The studies that attempted to reduce verification bias are listed in Table 2.51–60 These 10 studies included 185 subjects with colorectal cancer and 31,804 controls. Seven studies reduced verification bias by performing colonoscopy on all of the potential subjects51,54–56,58–60 while 3 studies used longitudinal follow-up for at least 2 years.52,53,57 All of the 10 studies specified that the specimens were collected at home.
Tables 3 and and44 include studies that evaluated more sensitive chemical-FOBT tests either by adding an enhancer (e.g., Hemoccult® SENSA®), re-hydration of the specimen card, or using toluidine instead of guaiac. Table 333,61-63 lists the studies with verification bias. Table 451,53,57,64–66 includes the studies that attempted to correct for verification bias either by colonoscopy of all subjects regardless of FOBT status51,65 or longitudinal follow-up of subjects who did not undergo colonoscopy.53,57,64,66
Paired forest plots displaying the sensitivities and specificities of studies with and without verification bias are shown in Figs. 2 and and3,3, respectively. The pooled sensitivities and specificities of the standard guaiac-based FOBT (combining the studies in Tables 1 and and2)2) were 0.60 (95% CI 0.50–0.70) and 0.91 (95% CI 0.90–0.93), respectively with a high degree of heterogeneity for both results (p<0.001). The pooled sensitivity of the studies with verification bias (Table 1 and Fig. 2) was greater than those studies that corrected for this bias listed in Table 2 and Fig. 3 [0.70 (95% CI 0.60–0.80) vs. 0.36 (95% CI 0.25–0.47), p=0.001]. The pooled specificity of the studies with verification bias was lower than those correcting for this bias [0.88 (95% CI 0.84–0.91) vs. 0.96 (95% CI 0.94–0.97), p<0.005, Figs. 2 and and3].3]. Even in the subgroup of studies without verification bias, heterogeneity was still significant for both sensitivity (p=0.025) and specificity (p=0.001). When looking at the subgroup of studies in which 3 stool specimens had been submitted, studies with verification bias (n=13) still had a higher sensitivity [0.74 (95% CI 0.64–0.84) vs. 0.35 (95% CI 0.23–0.47), p=0.0006] and lower specificity [0.87 (95% CI 0.82–0.91) vs. 0.96 (95% CI 0.95–0.97), p=0.001] compared to those without this bias (n=9). When comparing studies using longitudinal follow-up vs. universal colonoscopy, there was no significant difference in either sensitivity [0.41 (95% CI 0.31–0.51) vs. 0.33 (95% CI 0.17–0.50), p=0.55] or specificity [0.97 (95% CI 0.95–0.99) vs. 0.94 (95% CI 0.92–0.97, p=0.17].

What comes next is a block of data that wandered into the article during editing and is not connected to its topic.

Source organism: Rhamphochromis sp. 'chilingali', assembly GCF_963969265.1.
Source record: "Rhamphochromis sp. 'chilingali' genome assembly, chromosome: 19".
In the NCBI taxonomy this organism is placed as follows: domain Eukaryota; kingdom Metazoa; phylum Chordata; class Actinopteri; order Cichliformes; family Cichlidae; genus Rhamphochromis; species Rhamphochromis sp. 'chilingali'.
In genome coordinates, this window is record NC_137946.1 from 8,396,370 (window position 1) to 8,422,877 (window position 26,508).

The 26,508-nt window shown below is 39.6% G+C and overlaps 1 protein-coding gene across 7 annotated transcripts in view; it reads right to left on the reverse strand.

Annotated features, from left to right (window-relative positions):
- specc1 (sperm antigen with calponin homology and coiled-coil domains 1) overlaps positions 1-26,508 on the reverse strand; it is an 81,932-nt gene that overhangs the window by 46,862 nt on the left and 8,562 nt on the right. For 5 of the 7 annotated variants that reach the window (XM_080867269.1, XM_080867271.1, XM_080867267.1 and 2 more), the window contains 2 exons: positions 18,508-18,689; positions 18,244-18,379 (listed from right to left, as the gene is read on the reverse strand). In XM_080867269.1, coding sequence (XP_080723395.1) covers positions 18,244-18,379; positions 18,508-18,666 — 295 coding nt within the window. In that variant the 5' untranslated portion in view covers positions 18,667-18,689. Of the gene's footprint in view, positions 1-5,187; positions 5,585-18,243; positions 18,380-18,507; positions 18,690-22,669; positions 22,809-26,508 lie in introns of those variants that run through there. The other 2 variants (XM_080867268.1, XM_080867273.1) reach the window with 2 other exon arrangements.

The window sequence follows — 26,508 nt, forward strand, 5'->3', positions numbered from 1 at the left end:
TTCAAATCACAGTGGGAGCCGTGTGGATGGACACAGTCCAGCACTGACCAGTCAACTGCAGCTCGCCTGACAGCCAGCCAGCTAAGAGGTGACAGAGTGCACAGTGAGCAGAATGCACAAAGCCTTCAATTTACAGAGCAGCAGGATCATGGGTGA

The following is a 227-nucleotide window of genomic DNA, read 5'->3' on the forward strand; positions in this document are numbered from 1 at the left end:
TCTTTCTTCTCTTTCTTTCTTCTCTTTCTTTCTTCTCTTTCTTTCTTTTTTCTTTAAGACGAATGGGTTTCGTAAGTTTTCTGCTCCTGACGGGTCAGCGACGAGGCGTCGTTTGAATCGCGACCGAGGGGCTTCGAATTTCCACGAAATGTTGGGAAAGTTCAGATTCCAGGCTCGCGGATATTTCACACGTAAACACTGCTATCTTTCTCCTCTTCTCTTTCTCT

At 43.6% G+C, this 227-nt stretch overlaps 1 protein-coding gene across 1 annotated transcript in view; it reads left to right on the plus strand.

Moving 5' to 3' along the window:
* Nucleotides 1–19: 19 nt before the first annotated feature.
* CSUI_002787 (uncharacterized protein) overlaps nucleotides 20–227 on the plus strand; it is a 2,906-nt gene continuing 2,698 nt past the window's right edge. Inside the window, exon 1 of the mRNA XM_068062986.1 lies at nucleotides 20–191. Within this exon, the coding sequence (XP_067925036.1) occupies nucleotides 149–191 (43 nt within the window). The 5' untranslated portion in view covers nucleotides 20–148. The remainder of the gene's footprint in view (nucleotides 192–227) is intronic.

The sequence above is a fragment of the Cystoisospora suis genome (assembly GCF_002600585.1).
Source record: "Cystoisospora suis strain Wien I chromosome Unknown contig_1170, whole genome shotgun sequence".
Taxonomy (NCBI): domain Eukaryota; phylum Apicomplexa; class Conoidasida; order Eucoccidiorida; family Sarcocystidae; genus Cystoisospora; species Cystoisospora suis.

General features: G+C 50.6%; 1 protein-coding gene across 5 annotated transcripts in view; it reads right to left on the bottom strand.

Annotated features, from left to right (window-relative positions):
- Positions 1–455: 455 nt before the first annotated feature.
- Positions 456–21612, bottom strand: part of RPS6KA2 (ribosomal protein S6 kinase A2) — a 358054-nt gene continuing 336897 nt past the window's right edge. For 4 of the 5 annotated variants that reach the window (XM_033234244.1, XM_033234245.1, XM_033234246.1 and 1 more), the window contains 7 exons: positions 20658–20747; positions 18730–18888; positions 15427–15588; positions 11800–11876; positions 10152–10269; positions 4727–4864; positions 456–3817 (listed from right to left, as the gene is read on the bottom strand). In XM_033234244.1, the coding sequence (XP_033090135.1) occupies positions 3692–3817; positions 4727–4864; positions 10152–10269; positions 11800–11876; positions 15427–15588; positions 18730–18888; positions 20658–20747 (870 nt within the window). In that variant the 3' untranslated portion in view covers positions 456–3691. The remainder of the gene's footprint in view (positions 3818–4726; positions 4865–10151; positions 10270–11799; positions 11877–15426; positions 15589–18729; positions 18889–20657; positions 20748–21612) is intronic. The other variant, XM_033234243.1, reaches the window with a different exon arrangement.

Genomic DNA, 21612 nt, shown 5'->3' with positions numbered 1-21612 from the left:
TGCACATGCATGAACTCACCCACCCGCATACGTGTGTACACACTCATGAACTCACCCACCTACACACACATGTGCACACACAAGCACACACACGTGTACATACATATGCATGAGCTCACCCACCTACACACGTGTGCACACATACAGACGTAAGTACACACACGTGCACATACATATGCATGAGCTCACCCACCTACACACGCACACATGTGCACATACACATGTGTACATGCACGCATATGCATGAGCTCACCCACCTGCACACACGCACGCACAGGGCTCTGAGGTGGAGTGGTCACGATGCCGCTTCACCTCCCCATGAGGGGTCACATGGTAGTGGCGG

We also used stepwise multiple regression to measure the effects of the study design parameters on sensitivity and specificity. The presence of verification bias significantly increased sensitivity (p<0.0001) and decreased specificity (p=0.015). In contrast, sensitivity and specificity were not associated with number of FOBT specimens, the year of publication of the study, the primary method of cancer detection (endoscopic screening vs. referral based on symptoms or FOBT positivity) (p>0.25).
We also looked at the effect of study design on overall accuracy using sROC analysis. The sROC curves for studies with and without verification bias are shown in Fig. 4. The sROC curve for studies without verification bias was S-shaped due to the negative slope obtained from the linear regression of the logistical transformations. The non-zero slope is probably related to the heterogeneity of the studies. The exact AUC (± standard error) for the sROC function for studies with verification bias was higher than those without this bias but the comparison did not achieve statistical significance (0.91±0.01 vs. 0.69±0.26, p=0.37).
Table 3 lists the studies investigating more sensitive chemical-based FOBT which contained verification bias while Table 4 lists the studies which attempted to control for verification bias. The presence vs. absence of verification bias did not significantly affect sensitivity [0.79 (95% CI 0.58–0.99) vs. 0.68 (95% CI 0.52–0.84), p=0.56] or specificity [0.80 (95% CI 0.69–0.92) vs. 0.90 (95% CI 0.87–0.93), p=0.19]. Furthermore, there was no significant difference in the AUC of the sROC function between studies with vs. without this bias (0.88±0.04 vs. 0.91±0.04, p=0.60).